Search teams dig, but no signs of life at Philippines landslide

Searchers burrowing with shovels at the site of a school buried in a massive landslide have no indications that anyone survived the disaster, a Philippine military official said today.

“There is no sign of life so far,” Lt. Col. Raul Farnacio said. He said the school was buried in up to 115 feet of mud and that recovery teams had dug about halfway down to the building.

Early today, dozens of haggard US Marines and Philippine soldiers resumed digging in a huge sea of mud covering the farming village of Guinsaugon. Taiwanese experts with sound-detecting equipment and 60 Malaysians, including medics, soldiers and firefighters, joined the search for survivors.

The teams worked on clearing a road of boulders and digging around the school building where an estimated 250 to 300 students were in class when a mountain slope collapsed and enveloped the town on Friday.

“We have not found anything at this point,” said US Marine Lt. Ryan Rogers, commander of the US contingent at the school site. The search began in heavy rain that had stopped by midday.

Forecasts called for intermittent rain over the next 24 hours, followed by improving weather.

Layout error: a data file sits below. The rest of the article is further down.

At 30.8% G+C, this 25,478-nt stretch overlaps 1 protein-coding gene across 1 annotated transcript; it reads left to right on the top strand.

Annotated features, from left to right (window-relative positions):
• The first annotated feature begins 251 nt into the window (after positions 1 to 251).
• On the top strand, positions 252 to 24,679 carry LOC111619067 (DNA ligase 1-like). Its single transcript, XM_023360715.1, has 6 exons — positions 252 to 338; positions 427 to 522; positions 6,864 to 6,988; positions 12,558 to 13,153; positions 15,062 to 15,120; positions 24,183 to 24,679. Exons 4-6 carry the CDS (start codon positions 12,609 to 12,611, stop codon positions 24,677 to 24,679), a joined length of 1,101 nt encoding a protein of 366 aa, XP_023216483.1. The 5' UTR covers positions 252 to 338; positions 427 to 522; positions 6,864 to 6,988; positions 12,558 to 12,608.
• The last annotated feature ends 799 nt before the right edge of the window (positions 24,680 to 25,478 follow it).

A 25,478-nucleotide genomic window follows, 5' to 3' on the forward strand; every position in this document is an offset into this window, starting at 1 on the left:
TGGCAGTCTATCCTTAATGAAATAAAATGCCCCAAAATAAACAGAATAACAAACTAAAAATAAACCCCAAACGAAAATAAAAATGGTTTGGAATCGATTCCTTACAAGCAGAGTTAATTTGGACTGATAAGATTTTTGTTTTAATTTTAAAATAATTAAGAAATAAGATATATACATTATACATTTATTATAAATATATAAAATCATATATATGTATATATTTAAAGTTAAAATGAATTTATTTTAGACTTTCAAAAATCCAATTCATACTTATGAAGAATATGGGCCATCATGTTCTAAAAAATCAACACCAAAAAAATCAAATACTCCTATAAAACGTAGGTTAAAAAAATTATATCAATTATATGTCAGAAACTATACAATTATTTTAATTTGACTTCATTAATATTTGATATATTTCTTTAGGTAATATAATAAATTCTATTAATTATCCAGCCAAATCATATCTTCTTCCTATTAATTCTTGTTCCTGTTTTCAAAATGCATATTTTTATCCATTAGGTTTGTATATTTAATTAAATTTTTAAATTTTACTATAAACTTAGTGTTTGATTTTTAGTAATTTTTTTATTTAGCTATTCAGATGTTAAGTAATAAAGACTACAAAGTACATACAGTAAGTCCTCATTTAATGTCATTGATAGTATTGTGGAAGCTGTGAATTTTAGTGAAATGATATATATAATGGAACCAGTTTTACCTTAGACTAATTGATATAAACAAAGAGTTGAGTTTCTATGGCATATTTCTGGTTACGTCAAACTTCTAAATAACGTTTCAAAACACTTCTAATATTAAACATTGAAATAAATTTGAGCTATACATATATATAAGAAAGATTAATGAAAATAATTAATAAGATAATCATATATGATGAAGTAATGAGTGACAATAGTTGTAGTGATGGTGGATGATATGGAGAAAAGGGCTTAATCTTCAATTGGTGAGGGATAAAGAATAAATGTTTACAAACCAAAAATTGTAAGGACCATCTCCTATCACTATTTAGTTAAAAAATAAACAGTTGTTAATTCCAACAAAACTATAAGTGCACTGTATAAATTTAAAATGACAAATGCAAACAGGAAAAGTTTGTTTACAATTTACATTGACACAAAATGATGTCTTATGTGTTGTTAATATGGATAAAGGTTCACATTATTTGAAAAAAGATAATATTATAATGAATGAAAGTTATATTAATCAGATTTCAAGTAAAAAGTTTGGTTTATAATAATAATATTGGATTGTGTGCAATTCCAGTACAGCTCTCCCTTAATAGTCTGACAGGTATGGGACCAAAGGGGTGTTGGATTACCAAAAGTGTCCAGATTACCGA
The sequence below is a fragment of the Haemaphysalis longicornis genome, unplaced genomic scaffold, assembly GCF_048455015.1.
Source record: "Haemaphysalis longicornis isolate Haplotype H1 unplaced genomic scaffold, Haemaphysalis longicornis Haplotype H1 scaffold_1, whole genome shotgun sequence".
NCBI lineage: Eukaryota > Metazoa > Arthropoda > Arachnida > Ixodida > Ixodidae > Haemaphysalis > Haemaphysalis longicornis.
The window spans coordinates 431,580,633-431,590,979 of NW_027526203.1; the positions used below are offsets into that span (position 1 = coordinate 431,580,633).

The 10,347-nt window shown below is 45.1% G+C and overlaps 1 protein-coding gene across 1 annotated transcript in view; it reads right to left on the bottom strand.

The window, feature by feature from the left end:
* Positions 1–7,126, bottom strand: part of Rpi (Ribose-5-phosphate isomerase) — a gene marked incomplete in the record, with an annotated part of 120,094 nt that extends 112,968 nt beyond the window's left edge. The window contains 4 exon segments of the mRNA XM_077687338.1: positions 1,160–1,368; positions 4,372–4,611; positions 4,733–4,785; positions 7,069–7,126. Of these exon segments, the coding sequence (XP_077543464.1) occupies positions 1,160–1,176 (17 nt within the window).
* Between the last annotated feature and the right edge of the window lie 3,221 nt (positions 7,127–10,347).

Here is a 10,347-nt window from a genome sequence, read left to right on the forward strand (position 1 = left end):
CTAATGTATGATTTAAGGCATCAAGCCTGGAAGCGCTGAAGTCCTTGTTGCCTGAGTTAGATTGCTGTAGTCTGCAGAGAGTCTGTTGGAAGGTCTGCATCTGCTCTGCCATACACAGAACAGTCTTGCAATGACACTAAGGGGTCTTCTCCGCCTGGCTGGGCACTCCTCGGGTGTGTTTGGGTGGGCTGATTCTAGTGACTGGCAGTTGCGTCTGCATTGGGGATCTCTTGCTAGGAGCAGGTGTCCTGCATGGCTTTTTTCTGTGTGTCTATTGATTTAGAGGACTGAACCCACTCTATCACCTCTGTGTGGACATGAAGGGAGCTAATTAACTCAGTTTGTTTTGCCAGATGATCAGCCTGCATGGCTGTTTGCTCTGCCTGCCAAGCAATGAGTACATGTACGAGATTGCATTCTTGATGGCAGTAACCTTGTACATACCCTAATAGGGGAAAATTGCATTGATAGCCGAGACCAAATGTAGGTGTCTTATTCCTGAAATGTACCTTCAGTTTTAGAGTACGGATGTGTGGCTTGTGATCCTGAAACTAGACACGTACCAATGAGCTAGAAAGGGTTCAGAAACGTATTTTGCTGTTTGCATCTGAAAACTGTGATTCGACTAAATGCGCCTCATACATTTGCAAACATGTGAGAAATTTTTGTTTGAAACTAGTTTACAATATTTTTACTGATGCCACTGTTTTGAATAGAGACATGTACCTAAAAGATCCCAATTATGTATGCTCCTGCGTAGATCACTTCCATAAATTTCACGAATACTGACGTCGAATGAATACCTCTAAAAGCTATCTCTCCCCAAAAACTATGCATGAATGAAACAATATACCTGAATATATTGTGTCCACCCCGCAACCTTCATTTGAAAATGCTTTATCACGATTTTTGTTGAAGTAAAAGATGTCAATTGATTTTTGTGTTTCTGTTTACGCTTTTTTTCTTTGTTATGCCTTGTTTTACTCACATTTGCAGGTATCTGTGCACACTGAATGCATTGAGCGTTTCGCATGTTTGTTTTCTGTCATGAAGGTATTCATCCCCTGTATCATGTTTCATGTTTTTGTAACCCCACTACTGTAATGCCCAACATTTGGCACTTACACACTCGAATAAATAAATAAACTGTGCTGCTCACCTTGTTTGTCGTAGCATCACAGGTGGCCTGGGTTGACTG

Philippine military officials had said they feared 1,800 people, virtually the entire population of Guinsaugon, died in the disaster. But Governor Rosette Lerias of Southern Leyte province said 72 people were confirmed dead and 928 were missing. National disaster officials in Manila said the number of missing was 1,350, including 246 schoolchildren.

There was no immediate explanation for the discrepancy in the numbers.

Official figures of how many survivors were pulled from the mud on Friday have also differed, with counts ranging from 20 to 57.

Hopes of finding more survivors seemed remote because the village was inundated by a dense wall of mud and rock, making it unlikely that many air pockets would form beneath the sodden surface.

Trapped survivors of past landslides or earthquakes sometimes hold out for days, communicating with search parties by calling out or tapping on rocks. But the recovery teams at Guinsaugon, slowed by wet conditions, shifting earth and fears of fresh landslides, have heard no signs of life.

The Taiwanese rescuers brought three sonar machines in an attempt to detect life at the site of the school. The devices can detect body heat and are equipped with live video feed through metres of fibre optic cable.

Handlers and three sniffer dogs from Spain’s canine association left Manila for the disaster zone today.

Two shiploads of US Marines, diverted from joint military exercises elsewhere in the Philippines, joined rescue efforts yesterday. Helicopters from the US ships off Leyte island ferried men and supplies to the site, and Marines surveyed roads and bridges to see if they could support the weight of heavy military vehicles and equipment.

Dozens of Marines spent the night in sleeping bags near the disaster site, and hundreds more were expected to converge on the area.

Thirty bodies, most of them unclaimed and unidentified, were placed in a mass grave yesterday.

Under a light drizzle, a Roman Catholic priest sprinkled holy water on the bodies, some wrapped in bags and others placed in cheap wooden coffins, and said a prayer. Volunteers lowered the bodies to men who placed them side by side at the bottom of the grave.

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